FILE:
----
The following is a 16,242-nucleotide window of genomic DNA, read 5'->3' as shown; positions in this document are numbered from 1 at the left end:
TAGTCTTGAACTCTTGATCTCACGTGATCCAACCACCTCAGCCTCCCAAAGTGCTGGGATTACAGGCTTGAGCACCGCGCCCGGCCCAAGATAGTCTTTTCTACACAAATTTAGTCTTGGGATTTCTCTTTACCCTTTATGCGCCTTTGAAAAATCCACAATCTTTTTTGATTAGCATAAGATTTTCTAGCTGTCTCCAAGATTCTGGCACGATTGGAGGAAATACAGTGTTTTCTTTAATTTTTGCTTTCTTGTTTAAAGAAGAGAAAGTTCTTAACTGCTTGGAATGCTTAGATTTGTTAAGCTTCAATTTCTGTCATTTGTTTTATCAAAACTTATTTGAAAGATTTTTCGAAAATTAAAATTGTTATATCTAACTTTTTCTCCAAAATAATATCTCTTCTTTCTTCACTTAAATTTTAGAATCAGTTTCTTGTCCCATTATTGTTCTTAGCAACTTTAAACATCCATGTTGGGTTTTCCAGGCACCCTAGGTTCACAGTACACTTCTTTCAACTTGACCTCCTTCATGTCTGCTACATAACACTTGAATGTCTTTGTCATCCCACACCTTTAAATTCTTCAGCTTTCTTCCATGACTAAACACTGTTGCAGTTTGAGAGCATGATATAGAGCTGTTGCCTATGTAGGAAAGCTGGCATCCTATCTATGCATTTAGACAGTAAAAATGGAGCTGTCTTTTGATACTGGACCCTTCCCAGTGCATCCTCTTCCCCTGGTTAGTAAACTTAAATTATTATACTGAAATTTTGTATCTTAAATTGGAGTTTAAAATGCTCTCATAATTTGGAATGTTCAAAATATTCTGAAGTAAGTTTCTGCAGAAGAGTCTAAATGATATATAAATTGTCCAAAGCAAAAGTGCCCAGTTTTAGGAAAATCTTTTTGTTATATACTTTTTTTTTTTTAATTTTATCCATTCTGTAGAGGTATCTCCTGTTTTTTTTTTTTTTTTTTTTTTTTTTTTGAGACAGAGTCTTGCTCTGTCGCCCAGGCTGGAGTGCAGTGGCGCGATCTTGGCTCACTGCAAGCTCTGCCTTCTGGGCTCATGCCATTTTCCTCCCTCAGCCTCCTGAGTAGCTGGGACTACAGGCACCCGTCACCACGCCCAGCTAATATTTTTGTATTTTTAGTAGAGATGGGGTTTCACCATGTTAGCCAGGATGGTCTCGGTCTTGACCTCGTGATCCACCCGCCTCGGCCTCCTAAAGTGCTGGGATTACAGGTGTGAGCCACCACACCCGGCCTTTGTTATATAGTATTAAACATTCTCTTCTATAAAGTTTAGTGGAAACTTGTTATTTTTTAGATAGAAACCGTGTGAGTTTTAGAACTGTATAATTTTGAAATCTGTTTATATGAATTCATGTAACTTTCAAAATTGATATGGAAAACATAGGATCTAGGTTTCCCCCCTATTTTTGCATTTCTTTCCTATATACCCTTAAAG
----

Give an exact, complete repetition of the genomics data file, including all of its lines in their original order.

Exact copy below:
The following is a 16,242-nucleotide window of genomic DNA, read 5'->3' as shown; positions in this document are numbered from 1 at the left end:
TAGTCTTGAACTCTTGATCTCACGTGATCCAACCACCTCAGCCTCCCAAAGTGCTGGGATTACAGGCTTGAGCACCGCGCCCGGCCCAAGATAGTCTTTTCTACACAAATTTAGTCTTGGGATTTCTCTTTACCCTTTATGCGCCTTTGAAAAATCCACAATCTTTTTTGATTAGCATAAGATTTTCTAGCTGTCTCCAAGATTCTGGCACGATTGGAGGAAATACAGTGTTTTCTTTAATTTTTGCTTTCTTGTTTAAAGAAGAGAAAGTTCTTAACTGCTTGGAATGCTTAGATTTGTTAAGCTTCAATTTCTGTCATTTGTTTTATCAAAACTTATTTGAAAGATTTTTCGAAAATTAAAATTGTTATATCTAACTTTTTCTCCAAAATAATATCTCTTCTTTCTTCACTTAAATTTTAGAATCAGTTTCTTGTCCCATTATTGTTCTTAGCAACTTTAAACATCCATGTTGGGTTTTCCAGGCACCCTAGGTTCACAGTACACTTCTTTCAACTTGACCTCCTTCATGTCTGCTACATAACACTTGAATGTCTTTGTCATCCCACACCTTTAAATTCTTCAGCTTTCTTCCATGACTAAACACTGTTGCAGTTTGAGAGCATGATATAGAGCTGTTGCCTATGTAGGAAAGCTGGCATCCTATCTATGCATTTAGACAGTAAAAATGGAGCTGTCTTTTGATACTGGACCCTTCCCAGTGCATCCTCTTCCCCTGGTTAGTAAACTTAAATTATTATACTGAAATTTTGTATCTTAAATTGGAGTTTAAAATGCTCTCATAATTTGGAATGTTCAAAATATTCTGAAGTAAGTTTCTGCAGAAGAGTCTAAATGATATATAAATTGTCCAAAGCAAAAGTGCCCAGTTTTAGGAAAATCTTTTTGTTATATACTTTTTTTTTTTTAATTTTATCCATTCTGTAGAGGTATCTCCTGTTTTTTTTTTTTTTTTTTTTTTTTTTTTGAGACAGAGTCTTGCTCTGTCGCCCAGGCTGGAGTGCAGTGGCGCGATCTTGGCTCACTGCAAGCTCTGCCTTCTGGGCTCATGCCATTTTCCTCCCTCAGCCTCCTGAGTAGCTGGGACTACAGGCACCCGTCACCACGCCCAGCTAATATTTTTGTATTTTTAGTAGAGATGGGGTTTCACCATGTTAGCCAGGATGGTCTCGGTCTTGACCTCGTGATCCACCCGCCTCGGCCTCCTAAAGTGCTGGGATTACAGGTGTGAGCCACCACACCCGGCCTTTGTTATATAGTATTAAACATTCTCTTCTATAAAGTTTAGTGGAAACTTGTTATTTTTTAGATAGAAACCGTGTGAGTTTTAGAACTGTATAATTTTGAAATCTGTTTATATGAATTCATGTAACTTTCAAAATTGATATGGAAAACATAGGATCTAGGTTTCCCCCCTATTTTTGCATTTCTTTCCTATATACCCTTAAAG